Regulations are becoming more stringent in many countries with lower exposure limits for airborne metalworking mist and smoke. International health organizations recognize the importance of preventing health risks associated with mist and smoke generated during metal cutting and machining operations. In many countries, strict personal exposure regulations and standards such as ISO Limit Values, OSHA PEL and ACGIH TLV are heavily enforced to minimize worker exposure.
Containment and filtration are the primary solutions to mitigate employee oil mist and smoke exposure. Mist is primarily generated by coolant nozzles spraying metalworking fluid on the machine tools to lubricate the cutting surface, remove dust/swarf from the cutting surfaces and/or for cooling the cutting tool and part being machined. Smoke, which in most applications is actually thermally generated mist, is created when oil comes in contact with hot surfaces, vaporizes, and then condenses to form submicron mist particles which we see as smoke.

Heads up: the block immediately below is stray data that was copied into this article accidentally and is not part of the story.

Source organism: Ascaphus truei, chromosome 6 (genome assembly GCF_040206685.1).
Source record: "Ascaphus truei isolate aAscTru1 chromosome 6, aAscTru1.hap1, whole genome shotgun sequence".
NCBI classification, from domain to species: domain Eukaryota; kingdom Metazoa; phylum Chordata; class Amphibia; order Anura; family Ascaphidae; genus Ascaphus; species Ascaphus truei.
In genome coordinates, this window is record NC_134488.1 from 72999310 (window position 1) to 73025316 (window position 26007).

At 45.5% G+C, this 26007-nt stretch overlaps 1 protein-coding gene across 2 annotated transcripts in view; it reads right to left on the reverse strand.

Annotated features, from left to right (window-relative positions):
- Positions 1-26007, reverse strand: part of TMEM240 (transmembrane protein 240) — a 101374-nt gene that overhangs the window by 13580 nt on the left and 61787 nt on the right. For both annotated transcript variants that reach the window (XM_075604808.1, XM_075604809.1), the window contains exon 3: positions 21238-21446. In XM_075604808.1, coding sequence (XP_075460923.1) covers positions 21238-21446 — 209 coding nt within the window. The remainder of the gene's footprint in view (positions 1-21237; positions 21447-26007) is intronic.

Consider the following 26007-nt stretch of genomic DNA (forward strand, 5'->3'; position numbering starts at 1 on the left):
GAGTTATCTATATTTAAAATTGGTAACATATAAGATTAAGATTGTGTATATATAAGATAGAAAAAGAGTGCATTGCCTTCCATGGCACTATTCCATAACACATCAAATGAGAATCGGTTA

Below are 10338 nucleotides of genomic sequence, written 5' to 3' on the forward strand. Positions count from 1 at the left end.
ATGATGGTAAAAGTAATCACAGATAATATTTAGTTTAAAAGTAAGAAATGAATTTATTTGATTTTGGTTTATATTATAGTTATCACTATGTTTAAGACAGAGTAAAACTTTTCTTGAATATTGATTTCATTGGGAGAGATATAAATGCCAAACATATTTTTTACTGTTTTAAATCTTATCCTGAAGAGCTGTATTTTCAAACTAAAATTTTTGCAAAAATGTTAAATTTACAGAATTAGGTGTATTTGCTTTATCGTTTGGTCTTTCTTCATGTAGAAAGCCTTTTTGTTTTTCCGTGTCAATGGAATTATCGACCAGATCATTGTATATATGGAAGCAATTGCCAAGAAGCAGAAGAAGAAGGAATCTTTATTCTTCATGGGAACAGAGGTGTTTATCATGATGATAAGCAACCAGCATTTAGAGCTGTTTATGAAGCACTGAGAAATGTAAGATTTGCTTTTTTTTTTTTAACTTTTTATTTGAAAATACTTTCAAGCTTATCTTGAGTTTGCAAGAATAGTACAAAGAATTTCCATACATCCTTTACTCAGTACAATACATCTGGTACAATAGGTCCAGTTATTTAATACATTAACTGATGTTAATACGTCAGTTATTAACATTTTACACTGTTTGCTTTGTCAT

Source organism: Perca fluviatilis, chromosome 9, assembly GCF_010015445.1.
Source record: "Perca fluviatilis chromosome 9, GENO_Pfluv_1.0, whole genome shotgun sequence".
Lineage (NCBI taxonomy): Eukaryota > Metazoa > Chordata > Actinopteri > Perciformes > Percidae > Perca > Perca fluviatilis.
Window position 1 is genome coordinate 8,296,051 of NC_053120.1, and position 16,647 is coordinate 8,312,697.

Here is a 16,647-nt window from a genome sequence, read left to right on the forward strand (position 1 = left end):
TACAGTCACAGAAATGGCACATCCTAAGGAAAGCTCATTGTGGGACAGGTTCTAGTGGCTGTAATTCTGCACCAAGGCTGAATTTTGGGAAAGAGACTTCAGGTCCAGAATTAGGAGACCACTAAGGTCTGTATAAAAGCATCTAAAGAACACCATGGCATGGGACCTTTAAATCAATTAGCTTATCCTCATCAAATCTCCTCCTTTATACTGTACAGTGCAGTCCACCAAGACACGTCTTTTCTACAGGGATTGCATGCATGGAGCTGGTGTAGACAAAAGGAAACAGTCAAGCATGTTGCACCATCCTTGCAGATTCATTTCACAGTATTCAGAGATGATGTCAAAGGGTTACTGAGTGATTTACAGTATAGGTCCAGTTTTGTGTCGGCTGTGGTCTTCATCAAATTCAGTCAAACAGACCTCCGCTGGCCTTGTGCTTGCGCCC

Containing the mist and smoke inside the CNC machine enclosure is essential to reducing employee exposure. Sizing the proper airflow to ensure containment of mist during machining and capture of any mist that will escape the enclosure when machining is finished and employees must open the door to remove parts or replace tools is critical to the success of the collection system and meeting the exposure level requirements.